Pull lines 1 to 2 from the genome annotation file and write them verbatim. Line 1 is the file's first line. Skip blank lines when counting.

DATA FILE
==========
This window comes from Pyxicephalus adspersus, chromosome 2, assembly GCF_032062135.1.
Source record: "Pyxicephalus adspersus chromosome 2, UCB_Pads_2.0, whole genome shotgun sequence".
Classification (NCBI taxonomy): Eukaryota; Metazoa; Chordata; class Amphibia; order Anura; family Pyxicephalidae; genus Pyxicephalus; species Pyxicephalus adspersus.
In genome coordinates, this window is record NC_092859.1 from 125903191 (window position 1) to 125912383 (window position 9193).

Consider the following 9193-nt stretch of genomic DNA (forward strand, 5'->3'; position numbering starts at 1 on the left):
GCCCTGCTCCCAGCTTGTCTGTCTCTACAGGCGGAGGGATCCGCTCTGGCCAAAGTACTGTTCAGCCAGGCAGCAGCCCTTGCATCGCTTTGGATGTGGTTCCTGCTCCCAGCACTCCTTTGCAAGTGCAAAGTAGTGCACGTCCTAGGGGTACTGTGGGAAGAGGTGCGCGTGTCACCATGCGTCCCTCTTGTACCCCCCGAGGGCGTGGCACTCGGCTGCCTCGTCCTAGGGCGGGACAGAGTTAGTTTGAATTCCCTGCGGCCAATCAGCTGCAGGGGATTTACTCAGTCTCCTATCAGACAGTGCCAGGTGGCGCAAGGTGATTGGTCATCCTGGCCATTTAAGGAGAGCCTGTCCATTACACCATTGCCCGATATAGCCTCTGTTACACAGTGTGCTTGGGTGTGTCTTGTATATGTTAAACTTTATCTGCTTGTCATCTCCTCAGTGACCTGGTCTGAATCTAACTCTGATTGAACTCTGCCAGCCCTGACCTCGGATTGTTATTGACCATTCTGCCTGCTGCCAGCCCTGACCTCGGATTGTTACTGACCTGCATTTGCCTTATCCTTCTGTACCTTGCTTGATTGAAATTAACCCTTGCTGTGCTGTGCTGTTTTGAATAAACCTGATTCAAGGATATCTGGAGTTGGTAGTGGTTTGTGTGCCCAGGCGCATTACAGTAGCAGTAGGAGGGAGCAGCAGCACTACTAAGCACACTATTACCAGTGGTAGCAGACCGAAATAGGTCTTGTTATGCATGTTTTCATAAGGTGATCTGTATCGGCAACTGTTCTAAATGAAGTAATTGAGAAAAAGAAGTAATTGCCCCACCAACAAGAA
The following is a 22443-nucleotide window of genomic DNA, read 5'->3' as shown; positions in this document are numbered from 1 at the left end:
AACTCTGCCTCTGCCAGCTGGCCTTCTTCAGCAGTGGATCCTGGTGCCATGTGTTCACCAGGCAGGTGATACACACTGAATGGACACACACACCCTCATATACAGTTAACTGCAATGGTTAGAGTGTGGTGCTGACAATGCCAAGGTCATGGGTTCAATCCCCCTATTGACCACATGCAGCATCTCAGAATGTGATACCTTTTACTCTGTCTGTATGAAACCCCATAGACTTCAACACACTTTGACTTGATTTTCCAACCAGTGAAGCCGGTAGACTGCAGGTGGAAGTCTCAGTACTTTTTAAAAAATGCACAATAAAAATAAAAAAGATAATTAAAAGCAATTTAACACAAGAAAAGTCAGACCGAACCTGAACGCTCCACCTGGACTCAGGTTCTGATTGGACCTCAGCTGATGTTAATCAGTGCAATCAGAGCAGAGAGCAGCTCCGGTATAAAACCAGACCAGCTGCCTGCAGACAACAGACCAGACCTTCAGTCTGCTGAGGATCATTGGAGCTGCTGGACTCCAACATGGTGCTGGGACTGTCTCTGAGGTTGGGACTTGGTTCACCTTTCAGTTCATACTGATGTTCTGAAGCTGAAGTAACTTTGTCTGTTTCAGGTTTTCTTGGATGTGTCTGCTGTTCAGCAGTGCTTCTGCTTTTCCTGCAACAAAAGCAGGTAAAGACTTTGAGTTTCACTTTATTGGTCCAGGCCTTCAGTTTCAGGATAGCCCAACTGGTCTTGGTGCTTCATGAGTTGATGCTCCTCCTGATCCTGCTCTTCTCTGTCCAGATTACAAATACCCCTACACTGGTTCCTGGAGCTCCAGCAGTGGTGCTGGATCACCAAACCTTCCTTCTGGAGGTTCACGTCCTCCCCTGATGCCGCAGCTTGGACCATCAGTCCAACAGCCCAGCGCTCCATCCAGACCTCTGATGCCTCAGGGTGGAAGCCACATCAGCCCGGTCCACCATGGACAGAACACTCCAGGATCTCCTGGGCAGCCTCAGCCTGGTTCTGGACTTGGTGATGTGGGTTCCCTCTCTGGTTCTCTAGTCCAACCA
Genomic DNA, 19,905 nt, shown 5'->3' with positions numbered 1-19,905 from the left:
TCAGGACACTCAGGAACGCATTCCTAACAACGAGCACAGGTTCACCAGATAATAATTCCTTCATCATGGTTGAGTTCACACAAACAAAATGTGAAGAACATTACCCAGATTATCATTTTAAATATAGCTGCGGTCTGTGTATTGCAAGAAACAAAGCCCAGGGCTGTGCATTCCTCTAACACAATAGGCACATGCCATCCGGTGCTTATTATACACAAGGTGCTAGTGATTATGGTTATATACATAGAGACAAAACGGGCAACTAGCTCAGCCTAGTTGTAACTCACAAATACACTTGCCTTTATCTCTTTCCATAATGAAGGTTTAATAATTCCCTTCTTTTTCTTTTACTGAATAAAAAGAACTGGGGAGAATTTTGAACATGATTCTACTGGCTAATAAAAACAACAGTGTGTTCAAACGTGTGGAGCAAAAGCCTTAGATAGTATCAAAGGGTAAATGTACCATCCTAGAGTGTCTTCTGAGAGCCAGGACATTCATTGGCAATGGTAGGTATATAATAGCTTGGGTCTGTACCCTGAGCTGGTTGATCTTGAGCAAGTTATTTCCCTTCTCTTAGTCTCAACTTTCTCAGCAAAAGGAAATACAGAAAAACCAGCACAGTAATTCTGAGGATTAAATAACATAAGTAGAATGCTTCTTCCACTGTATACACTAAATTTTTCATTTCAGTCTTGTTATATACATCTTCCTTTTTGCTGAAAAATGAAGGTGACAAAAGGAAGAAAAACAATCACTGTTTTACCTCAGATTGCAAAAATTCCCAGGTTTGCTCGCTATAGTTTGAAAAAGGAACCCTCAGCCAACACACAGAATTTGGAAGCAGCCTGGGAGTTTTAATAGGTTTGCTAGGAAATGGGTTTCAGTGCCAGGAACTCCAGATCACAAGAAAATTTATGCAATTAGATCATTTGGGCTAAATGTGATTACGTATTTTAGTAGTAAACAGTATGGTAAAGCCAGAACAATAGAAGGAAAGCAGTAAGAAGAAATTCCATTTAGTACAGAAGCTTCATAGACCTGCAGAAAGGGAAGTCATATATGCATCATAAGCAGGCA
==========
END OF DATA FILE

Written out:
This window comes from Pyxicephalus adspersus, chromosome 2, assembly GCF_032062135.1.
Source record: "Pyxicephalus adspersus chromosome 2, UCB_Pads_2.0, whole genome shotgun sequence".